Uttarakhand cricket: Wasim Jaffer refutes communal bias allegations

Wasim Jaffer

Former India batsman Wasim Jaffer on Wednesday rejected allegations by Cricket Association of Uttarakhand (CAU) officials that he tried to force selections in the state team for the T20 Syed Mushtaq Ali Trophy on the basis of religion. Jaffer, who was Uttarakhand coach, resigned from the position on Tuesday, citing interference and bias of selectors and the association's secretary for choosing players.

Uttarakhand won just one out of five matches in Syed Mushtaq Ali Trophy and were eliminated in the group stage. Among allegations levelled against Jaffer was that he had recommended bowling all-rounder Iqbal Abdullah's name for captaining the team. The former India Test batsman said that he had, on the contrary, recommended batsman Jay Bista's name for captaincy and Abdullah was recommended by the CAU secretary Mahim Verma and chairman of selection committee Rizwan Shamshad.

"I told them that we need to make Jay Bista the captain. I said that he is a young player and I want him to lead the side. They agreed. But on arrival, Shamshad and Verma said that let us make Iqbal the captain. I said okay. Make him [captain]," Jaffer told IANS.

"It is very sad. I had written everything in my email. Obviously, they gave no reply, so they are looking to divert it by levelling [communal] allegations against me," he further said.

Jaffer also said that there was a lack of communication betwene him and Rizwan-Verma, and they made wholesale changes to the team after the dismal performance in the Syed Mushtaq Ali Trophy without taking his inputs.

"When we came back from Syed Mushtaq Ali Trophy, the selector and secretary Verma took out the team. Changed the captain. Made 11 changes, they didn't even tell me (and) announced the team. So, I said how will this go on. You are not even asking me and not talking to me. That is the reason why I resigned. They do not want to take my inputs. Don't want to see what I want to see and do," said Jaffer.

"The secretary tells me to talk to him directly. When I call him, he doesn't respond. The chairman of selectors never calls me. Never speaks, never messages me. Where do I stand? Who do I speak to? The chairman of selectors doesn't speak, secreytary doesn't speak. CEO doesn't have that power. The two main people don't talk to me and then you go ahead and pick the team. Change the captain and don't inform me and the team appears in paper," he further said.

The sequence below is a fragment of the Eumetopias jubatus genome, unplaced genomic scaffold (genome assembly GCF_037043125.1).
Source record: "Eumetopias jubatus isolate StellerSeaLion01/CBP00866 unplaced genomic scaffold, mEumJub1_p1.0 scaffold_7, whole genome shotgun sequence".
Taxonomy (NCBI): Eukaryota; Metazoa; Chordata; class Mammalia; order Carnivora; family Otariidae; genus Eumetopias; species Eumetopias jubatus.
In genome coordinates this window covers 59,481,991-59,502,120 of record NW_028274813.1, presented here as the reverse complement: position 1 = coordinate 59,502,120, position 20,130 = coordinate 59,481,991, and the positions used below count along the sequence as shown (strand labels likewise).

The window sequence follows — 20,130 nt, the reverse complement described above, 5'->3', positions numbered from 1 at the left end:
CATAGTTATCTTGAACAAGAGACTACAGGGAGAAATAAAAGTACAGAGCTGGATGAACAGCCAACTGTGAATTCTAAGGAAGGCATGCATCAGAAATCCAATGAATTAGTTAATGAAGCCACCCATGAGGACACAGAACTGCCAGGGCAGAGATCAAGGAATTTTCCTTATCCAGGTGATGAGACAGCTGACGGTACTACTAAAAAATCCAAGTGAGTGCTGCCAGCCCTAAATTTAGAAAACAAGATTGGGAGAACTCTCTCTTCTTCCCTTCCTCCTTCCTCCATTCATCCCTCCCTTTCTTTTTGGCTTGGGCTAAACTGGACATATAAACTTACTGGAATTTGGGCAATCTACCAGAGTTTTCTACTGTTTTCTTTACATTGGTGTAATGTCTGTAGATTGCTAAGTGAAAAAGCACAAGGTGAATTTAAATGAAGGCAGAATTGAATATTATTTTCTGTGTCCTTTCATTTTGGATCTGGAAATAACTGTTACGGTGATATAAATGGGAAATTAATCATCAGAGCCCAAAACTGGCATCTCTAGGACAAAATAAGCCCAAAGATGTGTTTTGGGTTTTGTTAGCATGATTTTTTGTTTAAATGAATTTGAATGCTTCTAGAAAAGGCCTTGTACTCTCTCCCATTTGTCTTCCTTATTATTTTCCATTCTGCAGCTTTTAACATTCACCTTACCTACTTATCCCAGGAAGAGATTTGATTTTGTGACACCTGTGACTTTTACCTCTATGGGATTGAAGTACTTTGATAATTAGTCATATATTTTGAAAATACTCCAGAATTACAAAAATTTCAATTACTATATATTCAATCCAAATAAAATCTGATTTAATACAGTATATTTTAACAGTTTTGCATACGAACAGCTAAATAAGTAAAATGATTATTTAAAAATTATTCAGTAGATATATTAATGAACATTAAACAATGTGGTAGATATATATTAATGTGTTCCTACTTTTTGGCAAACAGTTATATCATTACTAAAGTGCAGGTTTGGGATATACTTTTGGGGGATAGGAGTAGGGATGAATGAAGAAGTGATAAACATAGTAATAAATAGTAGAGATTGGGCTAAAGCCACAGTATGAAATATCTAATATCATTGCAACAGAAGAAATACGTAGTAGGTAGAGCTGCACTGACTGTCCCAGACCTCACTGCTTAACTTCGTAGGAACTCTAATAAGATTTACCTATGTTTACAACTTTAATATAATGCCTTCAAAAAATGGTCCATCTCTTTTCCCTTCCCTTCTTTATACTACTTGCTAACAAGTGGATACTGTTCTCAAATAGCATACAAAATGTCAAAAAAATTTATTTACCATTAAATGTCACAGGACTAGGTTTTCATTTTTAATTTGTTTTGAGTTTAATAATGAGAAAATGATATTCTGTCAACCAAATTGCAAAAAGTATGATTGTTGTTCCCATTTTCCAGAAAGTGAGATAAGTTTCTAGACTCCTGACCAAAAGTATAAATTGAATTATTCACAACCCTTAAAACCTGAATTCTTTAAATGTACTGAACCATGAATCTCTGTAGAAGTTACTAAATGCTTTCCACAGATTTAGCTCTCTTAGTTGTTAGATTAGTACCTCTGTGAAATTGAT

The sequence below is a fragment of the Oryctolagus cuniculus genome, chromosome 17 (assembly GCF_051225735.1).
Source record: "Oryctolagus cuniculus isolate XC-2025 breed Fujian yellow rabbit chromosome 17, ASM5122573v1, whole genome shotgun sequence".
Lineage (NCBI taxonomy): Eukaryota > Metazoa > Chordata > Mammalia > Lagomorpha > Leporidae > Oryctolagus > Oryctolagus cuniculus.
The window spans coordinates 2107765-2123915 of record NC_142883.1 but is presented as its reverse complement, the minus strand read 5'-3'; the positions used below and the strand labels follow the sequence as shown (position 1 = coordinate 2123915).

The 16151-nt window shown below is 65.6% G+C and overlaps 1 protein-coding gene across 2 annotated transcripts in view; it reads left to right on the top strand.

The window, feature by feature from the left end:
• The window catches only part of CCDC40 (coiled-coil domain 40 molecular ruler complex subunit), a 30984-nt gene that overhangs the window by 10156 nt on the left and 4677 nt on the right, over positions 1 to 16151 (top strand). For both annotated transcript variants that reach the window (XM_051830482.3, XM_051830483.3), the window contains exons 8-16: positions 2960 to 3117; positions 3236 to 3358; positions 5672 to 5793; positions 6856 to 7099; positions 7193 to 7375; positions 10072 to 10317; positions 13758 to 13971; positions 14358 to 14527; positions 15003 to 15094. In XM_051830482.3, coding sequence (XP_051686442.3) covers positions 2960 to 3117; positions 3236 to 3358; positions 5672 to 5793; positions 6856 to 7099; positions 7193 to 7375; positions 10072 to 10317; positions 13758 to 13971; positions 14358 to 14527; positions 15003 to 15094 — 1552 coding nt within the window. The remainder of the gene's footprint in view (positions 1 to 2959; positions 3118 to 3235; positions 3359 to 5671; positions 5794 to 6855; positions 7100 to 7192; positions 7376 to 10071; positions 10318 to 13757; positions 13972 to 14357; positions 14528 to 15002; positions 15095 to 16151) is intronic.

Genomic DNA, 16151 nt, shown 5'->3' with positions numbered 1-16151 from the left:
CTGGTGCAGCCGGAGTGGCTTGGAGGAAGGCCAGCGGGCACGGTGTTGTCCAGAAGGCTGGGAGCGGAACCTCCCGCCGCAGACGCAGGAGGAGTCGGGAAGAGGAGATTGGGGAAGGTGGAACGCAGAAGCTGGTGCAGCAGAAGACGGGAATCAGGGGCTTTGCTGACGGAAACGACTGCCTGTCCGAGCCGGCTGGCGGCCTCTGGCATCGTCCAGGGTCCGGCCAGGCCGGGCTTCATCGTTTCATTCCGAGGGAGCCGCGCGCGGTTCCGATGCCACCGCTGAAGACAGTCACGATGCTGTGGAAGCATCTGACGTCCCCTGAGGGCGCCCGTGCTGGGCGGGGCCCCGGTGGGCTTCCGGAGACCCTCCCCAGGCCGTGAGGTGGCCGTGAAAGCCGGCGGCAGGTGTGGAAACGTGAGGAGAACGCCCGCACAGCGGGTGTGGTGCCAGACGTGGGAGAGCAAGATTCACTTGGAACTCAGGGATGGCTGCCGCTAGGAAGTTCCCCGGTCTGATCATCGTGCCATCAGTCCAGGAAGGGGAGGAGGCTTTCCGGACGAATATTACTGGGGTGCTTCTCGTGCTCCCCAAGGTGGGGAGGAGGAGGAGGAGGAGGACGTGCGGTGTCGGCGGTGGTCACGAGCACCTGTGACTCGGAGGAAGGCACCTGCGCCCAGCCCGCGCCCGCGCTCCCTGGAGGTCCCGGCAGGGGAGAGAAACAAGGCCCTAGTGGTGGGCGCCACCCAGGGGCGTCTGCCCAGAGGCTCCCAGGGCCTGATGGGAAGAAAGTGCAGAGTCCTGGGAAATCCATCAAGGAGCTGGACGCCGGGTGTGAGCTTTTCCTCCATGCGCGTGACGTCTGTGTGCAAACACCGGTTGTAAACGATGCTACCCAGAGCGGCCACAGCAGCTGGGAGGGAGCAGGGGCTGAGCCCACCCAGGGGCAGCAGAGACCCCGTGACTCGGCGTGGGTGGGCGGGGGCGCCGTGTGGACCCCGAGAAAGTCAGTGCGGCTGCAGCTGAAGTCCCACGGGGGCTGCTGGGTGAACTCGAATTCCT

Jaffer also said that he had not dissuaded players from chanting "Jai Shree Ram" and "Jai Hanuman" in team huddles as the players never made these chants in the first place.

"First all of, these slogans [Jai Shree Ram or Jai Hanuman] were not there. When we were playing practise matches, these players inside the huddle used to say 'Rani Mata Sacche Darbar Ki Jay.' I didn't hear them say Jai Hanuman, Jai Shree Ram. It is a chant of the Sikh community and we had two people from there, so they used to say that," he said.

Jaffer said that when the team reached Baroda, the venue for their league matches in the Syed Mushtaq Ali Trophy, he had recommended that they use chants of 'Go Uttarakhand' or 'Let's do it Uttarakhand' or 'Come on Uttarakhand'.

"...the way Chandu Sir (Chandrakant Pandit) used to do in Vidarbha, that was the idea since the 11-12 players in the team huddle were from a different faith. The allegations are all false and baseless. If there was a communal angle, I would have told them to say Allah-hu-Akbar," he said.

Jaffer played 31 Tests for India, scoring 1944 runs. He is also the all-time highest run scorer in the Ranji Trophy with 12,038 runs between 1996 and 2020.




(Only the headline and picture of this report may have been reworked by the Business Standard staff; the rest of the content is auto-generated from a syndicated feed.)

Dear Reader,

Business Standard has always strived hard to provide up-to-date information and commentary on developments that are of interest to you and have wider political and economic implications for the country and the world. Your encouragement and constant feedback on how to improve our offering have only made our resolve and commitment to these ideals stronger. Even during these difficult times arising out of Covid-19, we continue to remain committed to keeping you informed and updated with credible news, authoritative views and incisive commentary on topical issues of relevance.

We, however, have a request.

As we battle the economic impact of the pandemic, we need your support even more, so that we can continue to offer you more quality content. Our subscription model has seen an encouraging response from many of you, who have subscribed to our online content. More subscription to our online content can only help us achieve the goals of offering you even better and more relevant content. We believe in free, fair and credible journalism. Your support through more subscriptions can help us practise the journalism to which we are committed.

Support quality journalism and subscribe to Business Standard.

Digital Editor

Business Standard is now on Telegram.
For insightful reports and views on business, markets, politics and other issues, subscribe to our official Telegram channel